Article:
During the pandemic last year, with people locked inside and looking for something to flip the mood, quarantiners turned to nostalgia and began collecting trading cards. Pokémon cards, basketball cards, baseball cards, and more.
Now the market is flaming hot.
Rare cards selling for a high price is not a phenomenon unique to 2020. In 2018, a rare Mike Trout baseball card sold for $400,000. Two years later, its market…
15%: That’s how many fewer people watched last Sunday’s Super Bowl XLV than watched last year’s big game, according to Bloomberg. A little more than 96 million tuned in to the game this year, making it the smallest audience for the Super Bowl since 2007.
Given that people couldn’t gather for big Super Bowl parties like they would have in prior years, you might have expected that more households would have had the game on their televisions, leading to higher viewership numbers. But it appears that if people can’t have a Super Bowl party at home or at a bar…
It was a little over a month after the NBA season and NCAA tournament had been canceled due to the coronavirus pandemic. Spring training had been delayed, and the entire 2020 Major League Baseball season was in jeopardy. Despite all this, fantasy sports giant DraftKings went public in late April in a deal valued at $2.7 billion. The Boston-based company, founded in 2012, is part of a growing list of companies that have eschewed the traditional IPO and gone public via a reverse merger with a special purpose acquisition company (or SPAC), which is essentially a blank check shell company.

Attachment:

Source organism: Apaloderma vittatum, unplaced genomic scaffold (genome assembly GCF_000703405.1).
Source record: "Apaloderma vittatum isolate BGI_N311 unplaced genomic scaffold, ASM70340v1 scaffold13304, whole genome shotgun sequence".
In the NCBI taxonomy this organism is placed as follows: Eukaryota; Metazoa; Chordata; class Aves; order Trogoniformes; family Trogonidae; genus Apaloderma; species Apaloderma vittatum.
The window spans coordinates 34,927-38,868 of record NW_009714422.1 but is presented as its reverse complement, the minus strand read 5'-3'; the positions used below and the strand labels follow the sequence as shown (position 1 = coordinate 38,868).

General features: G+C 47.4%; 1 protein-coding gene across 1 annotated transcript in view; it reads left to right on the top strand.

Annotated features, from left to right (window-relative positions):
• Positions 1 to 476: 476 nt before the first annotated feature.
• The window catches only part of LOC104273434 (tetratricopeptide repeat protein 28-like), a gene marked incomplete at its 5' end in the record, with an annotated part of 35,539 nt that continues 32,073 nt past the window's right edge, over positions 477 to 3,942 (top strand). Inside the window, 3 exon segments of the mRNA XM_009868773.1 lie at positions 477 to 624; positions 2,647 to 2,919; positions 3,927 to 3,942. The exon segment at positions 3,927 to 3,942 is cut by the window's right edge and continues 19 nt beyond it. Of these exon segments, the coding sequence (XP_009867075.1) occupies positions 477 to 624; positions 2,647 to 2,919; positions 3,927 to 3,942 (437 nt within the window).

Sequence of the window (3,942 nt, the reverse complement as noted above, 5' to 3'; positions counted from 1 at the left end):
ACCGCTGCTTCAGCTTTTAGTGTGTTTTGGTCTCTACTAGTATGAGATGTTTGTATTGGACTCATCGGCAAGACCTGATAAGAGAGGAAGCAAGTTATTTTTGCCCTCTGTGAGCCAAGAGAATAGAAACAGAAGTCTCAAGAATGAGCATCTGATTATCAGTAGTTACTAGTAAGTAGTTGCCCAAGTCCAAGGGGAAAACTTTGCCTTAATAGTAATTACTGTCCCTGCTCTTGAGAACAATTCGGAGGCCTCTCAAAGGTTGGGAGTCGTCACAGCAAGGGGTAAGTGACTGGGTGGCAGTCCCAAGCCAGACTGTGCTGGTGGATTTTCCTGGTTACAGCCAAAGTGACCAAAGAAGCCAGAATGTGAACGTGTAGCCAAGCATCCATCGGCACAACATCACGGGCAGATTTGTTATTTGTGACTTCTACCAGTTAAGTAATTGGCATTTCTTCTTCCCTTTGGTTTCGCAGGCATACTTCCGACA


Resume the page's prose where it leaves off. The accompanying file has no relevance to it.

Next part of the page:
Depending on just how sports-starved you are, you may be looking forward to doing something this weekend you haven’t done in a while, if ever: watching a Nascar race.
With the exception of Ultimate Fighting Championship bouts, all major sports have been in hibernation since mid-March, with fans turning to video-gaming as an alternative release. So the May 17 race at Darlington Raceway in South Carolina, airing live on Fox, gives Nascar something truly singular — a shot at the undivided attention of America’s vast and voracious sports-consuming community.
March came and went without any Madness. UEFA Champions League football declared no champions. Baseball closed the door on opening day. And the NFL had to hold a virtual draft in lieu of a real one. The global coronavirus pandemic halted every major sporting event around the world this year, so I fought boredom by digging my Nintendo Classic console out of storage and switching on Super Mario Bros. and Street Fighter II.
My choices may have been decidedly old school, but I wasn’t alone in my detour from sports to video games. Verizon reports that online gaming overall has…
Editor’s Note: No Mercy/No Malice is a column from Professor Scott Galloway, where he shares various reflections on business, tech, and life on his mind each week.
The most and least impressive action taken by a management team to support or erode enterprise equity, so far in 2018, both happened on the same day — September 5th.
“As my mother would say: You’re going to pay your bills with this?”
This was one of the last things David Stern ever said to me when I was in his office pitching him a new business idea a few months ago. It seems unfathomable that I will no longer be able to text him about the latest NBA news and get a sarcastic response a minute later.
I first met David Stern in 2013 when I snuck into the NBA Tech Summit at the All-Star Weekend in Houston. He was in the buffet line ahead of me, talking to…
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